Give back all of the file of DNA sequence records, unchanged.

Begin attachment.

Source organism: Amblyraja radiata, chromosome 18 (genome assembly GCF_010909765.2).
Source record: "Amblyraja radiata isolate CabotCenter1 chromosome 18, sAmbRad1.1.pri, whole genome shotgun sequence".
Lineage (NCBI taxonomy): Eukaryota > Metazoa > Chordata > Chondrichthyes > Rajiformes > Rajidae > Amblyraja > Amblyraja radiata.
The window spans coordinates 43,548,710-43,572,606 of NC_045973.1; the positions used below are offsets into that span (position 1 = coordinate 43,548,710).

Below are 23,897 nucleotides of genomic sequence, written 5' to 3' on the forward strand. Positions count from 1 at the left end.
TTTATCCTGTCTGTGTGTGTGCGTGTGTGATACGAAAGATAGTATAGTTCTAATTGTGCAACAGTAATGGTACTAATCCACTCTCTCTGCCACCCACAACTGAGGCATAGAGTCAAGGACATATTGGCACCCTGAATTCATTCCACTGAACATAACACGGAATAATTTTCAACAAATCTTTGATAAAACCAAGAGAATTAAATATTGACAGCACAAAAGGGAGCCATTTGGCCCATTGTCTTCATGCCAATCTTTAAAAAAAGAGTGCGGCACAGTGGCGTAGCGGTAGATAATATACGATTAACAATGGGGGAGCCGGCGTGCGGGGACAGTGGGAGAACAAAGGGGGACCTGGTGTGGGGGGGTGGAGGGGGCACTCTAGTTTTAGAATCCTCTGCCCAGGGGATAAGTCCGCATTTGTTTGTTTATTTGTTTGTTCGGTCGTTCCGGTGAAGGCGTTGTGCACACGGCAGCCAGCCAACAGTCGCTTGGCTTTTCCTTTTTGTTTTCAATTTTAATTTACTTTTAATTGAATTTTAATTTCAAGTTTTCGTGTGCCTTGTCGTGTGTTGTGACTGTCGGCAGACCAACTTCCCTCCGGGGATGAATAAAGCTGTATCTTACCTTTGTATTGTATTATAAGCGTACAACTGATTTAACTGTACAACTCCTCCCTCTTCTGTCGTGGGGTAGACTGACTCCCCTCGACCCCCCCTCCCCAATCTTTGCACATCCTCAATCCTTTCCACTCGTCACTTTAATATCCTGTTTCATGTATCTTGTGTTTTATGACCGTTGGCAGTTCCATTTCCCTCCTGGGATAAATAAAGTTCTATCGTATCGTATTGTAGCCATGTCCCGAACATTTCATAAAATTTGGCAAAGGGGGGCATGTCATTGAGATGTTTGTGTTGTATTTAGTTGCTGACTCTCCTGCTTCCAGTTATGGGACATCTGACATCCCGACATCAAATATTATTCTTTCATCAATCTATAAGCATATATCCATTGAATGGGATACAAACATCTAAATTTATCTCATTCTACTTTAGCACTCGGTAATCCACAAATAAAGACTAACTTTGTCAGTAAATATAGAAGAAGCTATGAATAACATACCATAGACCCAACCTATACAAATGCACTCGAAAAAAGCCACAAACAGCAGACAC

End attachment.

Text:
Source organism: Amblyraja radiata, chromosome 18 (genome assembly GCF_010909765.2).
Source record: "Amblyraja radiata isolate CabotCenter1 chromosome 18, sAmbRad1.1.pri, whole genome shotgun sequence".
Lineage (NCBI taxonomy): Eukaryota > Metazoa > Chordata > Chondrichthyes > Rajiformes > Rajidae > Amblyraja > Amblyraja radiata.
The window spans coordinates 43,548,710-43,572,606 of NC_045973.1; the positions used below are offsets into that span (position 1 = coordinate 43,548,710).

Below are 23,897 nucleotides of genomic sequence, written 5' to 3' on the forward strand. Positions count from 1 at the left end.
TTTATCCTGTCTGTGTGTGTGCGTGTGTGATACGAAAGATAGTATAGTTCTAATTGTGCAACAGTAATGGTACTAATCCACTCTCTCTGCCACCCACAACTGAGGCATAGAGTCAAGGACATATTGGCACCCTGAATTCATTCCACTGAACATAACACGGAATAATTTTCAACAAATCTTTGATAAAACCAAGAGAATTAAATATTGACAGCACAAAAGGGAGCCATTTGGCCCATTGTCTTCATGCCAATCTTTAAAAAAAGAGTGCGGCACAGTGGCGTAGCGGTAGATAATATACGATTAACAATGGGGGAGCCGGCGTGCGGGGACAGTGGGAGAACAAAGGGGGACCTGGTGTGGGGGGGTGGAGGGGGCACTCTAGTTTTAGAATCCTCTGCCCAGGGGATAAGTCCGCATTTGTTTGTTTATTTGTTTGTTCGGTCGTTCCGGTGAAGGCGTTGTGCACACGGCAGCCAGCCAACAGTCGCTTGGCTTTTCCTTTTTGTTTTCAATTTTAATTTACTTTTAATTGAATTTTAATTTCAAGTTTTCGTGTGCCTTGTCGTGTGTTGTGACTGTCGGCAGACCAACTTCCCTCCGGGGATGAATAAAGCTGTATCTTACCTTTGTATTGTATTATAAGCGTACAACTGATTTAACTGTACAACTCCTCCCTCTTCTGTCGTGGGGTAGACTGACTCCCCTCGACCCCCCCTCCCCAATCTTTGCACATCCTCAATCCTTTCCACTCGTCACTTTAATATCCTGTTTCATGTATCTTGTGTTTTATGACCGTTGGCAGTTCCATTTCCCTCCTGGGATAAATAAAGTTCTATCGTATCGTATTGTAGCCATGTCCCGAACATTTCATAAAATTTGGCAAAGGGGGGCATGTCATTGAGATGTTTGTGTTGTATTTAGTTGCTGACTCTCCTGCTTCCAGTTATGGGACATCTGACATCCCGACATCAAATATTATTCTTTCATCAATCTATAAGCATATATCCATTGAATGGGATACAAACATCTAAATTTATCTCATTCTACTTTAGCACTCGGTAATCCACAAATAAAGACTAACTTTGTCAGTAAATATAGAAGAAGCTATGAATAACATACCATAGACCCAACCTATACAAATGCACTCGAAAAAAGCCACAAACAGCAGACAC